I'd say just from a reading standpoint I was entertained by Invertigo. The characters were all pretty stock, but the story itself was fun. My biggest worry was that they wouldn't be able to sustain the idea over a full movie, but there were some solid choices made to stave off that pitfall.
For example, I like how the gravity problem kept escalating. It wasn't just like everybody flew up into the air in Act 1 and we just kept repeating that image. Every 15 pages or so, something happened to intensify the gravity, which created new unique challenges.
So at first, it's just a matter of holding onto things so you don't float away. But pretty soon, that won't suffice The pull is too strong. So the group has to walk in the sewers upside-down (so they're actually walking on the ceilings) in order to get to the center of the city to unleash the collider.
There were also some cool set-pieces. A favorite was having to walk across a New York City bridge that a floating Staten Island Ferry had plunged into, forcing them to actually traverse through the awkwardly positioned boat to get to the other side of the bridge. There was a great scene of them getting stuck inside a subway with a never-ending field of rats. There was also a great scene where a fighter jet had to navigate through a New York City skyline with people and cars and busses all around it.
So I feel like Kruger and Camp really sat down and thought this premise through. They clearly wanted to exploit the idea as much as possible. Of course, there were some missteps. The script often felt like an episode of Sciency McScience. There's so much science talk here that at times I thought the target demographic of the film was electrons. I'd say I understood about 1/3 of what everyone was talking about.
There're also some lame characters. Rodrigo, the MIT dude, is just...no. He's annoying. Unlikable. Sits around mumbling jokes all day. But the most baffling thing about him is that the government sent one of their top units out to get him, and then when they brought him back, NOBODY ASKED HIM WHAT TO DO! Rodrigo even says later, "Why hasn't anybody asked me anything?" And I knew why: writer convenience. If someone would've asked, we would've had to move further into the story than the writer's would've liked. So they just, conveniently, made sure no one asked, even though it made no sense.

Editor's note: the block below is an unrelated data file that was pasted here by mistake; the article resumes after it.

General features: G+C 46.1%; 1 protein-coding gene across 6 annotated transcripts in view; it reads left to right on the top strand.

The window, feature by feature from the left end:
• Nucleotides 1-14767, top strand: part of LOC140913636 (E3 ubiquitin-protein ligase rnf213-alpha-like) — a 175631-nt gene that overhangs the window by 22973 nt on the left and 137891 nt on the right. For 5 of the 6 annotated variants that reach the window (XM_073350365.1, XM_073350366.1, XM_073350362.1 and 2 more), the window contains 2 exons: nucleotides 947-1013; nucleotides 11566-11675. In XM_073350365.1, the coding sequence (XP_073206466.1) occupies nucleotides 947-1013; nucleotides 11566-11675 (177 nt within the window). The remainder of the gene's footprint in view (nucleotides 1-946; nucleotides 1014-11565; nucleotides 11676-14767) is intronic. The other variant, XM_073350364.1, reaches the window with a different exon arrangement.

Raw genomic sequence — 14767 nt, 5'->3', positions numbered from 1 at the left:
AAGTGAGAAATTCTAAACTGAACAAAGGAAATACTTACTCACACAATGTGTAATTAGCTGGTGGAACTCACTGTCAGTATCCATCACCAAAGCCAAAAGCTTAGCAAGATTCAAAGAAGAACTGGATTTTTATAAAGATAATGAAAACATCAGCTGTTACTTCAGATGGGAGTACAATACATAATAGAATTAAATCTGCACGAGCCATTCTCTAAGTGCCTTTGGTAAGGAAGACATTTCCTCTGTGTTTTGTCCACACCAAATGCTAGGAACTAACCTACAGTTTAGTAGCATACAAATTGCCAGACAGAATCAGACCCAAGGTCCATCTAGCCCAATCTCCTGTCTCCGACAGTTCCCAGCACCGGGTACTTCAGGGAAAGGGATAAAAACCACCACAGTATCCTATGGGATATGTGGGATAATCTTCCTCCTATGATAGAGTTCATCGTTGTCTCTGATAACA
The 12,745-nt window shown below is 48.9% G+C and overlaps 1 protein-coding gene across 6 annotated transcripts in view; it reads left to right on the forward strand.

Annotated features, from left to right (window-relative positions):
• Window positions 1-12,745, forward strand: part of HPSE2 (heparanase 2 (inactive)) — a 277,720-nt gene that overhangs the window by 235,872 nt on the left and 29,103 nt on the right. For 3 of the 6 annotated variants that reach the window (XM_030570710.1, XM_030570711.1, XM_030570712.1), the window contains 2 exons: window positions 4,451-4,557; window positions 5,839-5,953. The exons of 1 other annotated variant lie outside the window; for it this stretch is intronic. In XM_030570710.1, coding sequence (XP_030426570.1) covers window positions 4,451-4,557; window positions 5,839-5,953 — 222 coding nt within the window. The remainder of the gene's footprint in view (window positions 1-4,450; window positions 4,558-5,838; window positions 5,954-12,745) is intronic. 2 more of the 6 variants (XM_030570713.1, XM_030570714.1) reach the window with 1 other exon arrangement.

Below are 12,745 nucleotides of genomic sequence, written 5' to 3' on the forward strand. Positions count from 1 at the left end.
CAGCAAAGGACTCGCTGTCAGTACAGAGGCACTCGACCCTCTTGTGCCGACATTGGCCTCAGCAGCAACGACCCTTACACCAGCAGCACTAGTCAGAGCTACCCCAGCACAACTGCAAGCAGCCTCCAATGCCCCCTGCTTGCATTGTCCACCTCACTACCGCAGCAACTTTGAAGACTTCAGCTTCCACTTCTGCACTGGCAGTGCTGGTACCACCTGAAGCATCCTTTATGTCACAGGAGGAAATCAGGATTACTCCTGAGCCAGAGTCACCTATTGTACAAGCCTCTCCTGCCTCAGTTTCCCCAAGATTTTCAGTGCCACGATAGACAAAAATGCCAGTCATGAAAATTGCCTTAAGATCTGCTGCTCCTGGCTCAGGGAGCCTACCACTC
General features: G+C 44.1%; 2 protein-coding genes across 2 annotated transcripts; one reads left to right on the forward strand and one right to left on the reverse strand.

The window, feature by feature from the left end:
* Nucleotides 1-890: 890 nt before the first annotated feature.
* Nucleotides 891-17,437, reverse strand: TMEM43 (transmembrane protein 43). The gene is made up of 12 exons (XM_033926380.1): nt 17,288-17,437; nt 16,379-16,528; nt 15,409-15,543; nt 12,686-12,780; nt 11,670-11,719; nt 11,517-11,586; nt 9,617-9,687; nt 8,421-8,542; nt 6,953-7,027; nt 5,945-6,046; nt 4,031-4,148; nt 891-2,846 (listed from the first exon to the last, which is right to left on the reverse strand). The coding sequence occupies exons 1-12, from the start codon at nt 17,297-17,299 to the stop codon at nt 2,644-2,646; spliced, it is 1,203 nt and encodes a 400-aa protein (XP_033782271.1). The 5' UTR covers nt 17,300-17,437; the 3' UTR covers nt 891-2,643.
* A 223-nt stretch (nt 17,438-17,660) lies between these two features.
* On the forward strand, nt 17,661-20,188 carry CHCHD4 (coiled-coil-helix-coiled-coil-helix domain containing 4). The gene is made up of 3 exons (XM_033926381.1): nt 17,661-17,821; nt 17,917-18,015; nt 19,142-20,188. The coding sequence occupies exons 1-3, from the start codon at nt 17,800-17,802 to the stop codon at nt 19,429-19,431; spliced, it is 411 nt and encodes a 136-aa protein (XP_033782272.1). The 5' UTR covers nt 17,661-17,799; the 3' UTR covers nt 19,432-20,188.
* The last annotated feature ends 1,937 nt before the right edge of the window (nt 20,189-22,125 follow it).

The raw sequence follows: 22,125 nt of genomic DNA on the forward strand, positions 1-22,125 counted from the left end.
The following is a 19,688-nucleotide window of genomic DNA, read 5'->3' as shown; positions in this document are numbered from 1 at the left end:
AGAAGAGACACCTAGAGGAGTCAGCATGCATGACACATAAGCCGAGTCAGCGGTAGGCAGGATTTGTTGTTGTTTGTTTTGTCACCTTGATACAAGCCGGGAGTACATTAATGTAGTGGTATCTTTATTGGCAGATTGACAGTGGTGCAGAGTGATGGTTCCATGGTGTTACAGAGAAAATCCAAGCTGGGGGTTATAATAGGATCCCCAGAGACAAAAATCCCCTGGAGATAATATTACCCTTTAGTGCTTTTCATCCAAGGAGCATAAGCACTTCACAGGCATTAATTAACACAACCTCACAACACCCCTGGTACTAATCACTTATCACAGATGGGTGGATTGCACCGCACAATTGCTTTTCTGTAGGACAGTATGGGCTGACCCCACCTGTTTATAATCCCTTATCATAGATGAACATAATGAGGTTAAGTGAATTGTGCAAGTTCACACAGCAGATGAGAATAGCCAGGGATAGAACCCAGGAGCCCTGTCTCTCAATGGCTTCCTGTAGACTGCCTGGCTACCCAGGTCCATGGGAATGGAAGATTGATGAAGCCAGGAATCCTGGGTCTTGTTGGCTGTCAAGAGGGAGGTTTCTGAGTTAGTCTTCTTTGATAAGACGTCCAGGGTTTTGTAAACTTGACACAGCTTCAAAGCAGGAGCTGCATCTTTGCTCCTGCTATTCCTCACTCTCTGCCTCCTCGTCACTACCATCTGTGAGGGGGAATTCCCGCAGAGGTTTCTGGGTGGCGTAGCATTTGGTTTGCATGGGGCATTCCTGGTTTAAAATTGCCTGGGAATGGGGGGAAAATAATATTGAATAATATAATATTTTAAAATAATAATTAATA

Then there was Annoying Firefighter Single Mom and her angry 17 year old son. There's some backstory about how his dad died a hero firefighter, but he still hates him because by being a hero to others, he left him without a father But then, of course, in the end, the kid decides to risk his own life (and be a hero too!) to help Tom and Rodrigo reach Central Park.
I don't know. Sometimes we can get so wrapped up in these character arcs that we can't see the bullshit through the horns. Yeah, the character arcs, but it's so cheesy you'd have been better off not arcing him at all. It's a tough line to walk because you wanna try and develop characters in these big films. But you can't be too obvious about it or you're going to find yourself in the middle of an Eye-Rolling parade.
Anyway, this was pretty good. The spectacle factor made up for a lot of the script's shortcomings. I could see this becoming a fun movie.
[ ] what the hell did I just read?
[ ] wasn't for me
[x] worth the read
[ ] impressive
[ ] genius
What I learned: Most of the amateur Disaster Genre scripts I read have predictable set pieces that we've seen a million times before. If you want your disaster script to stand out, you're going to need three VERY UNIQUE set pieces. Or else, why would someone want to spend 200 million dollars to make your film? So they can give people exactly what they've seen before? I don't think 2012 was a good movie, but driving a car through a city where the world behind you is dissolving into nothing...I'd never seen that before. So make sure the set-piece scenes in your disaster script (or ANY big budget script you're writing) are unique. If there's any area where you can show off your creativity in screenwriting, this is it.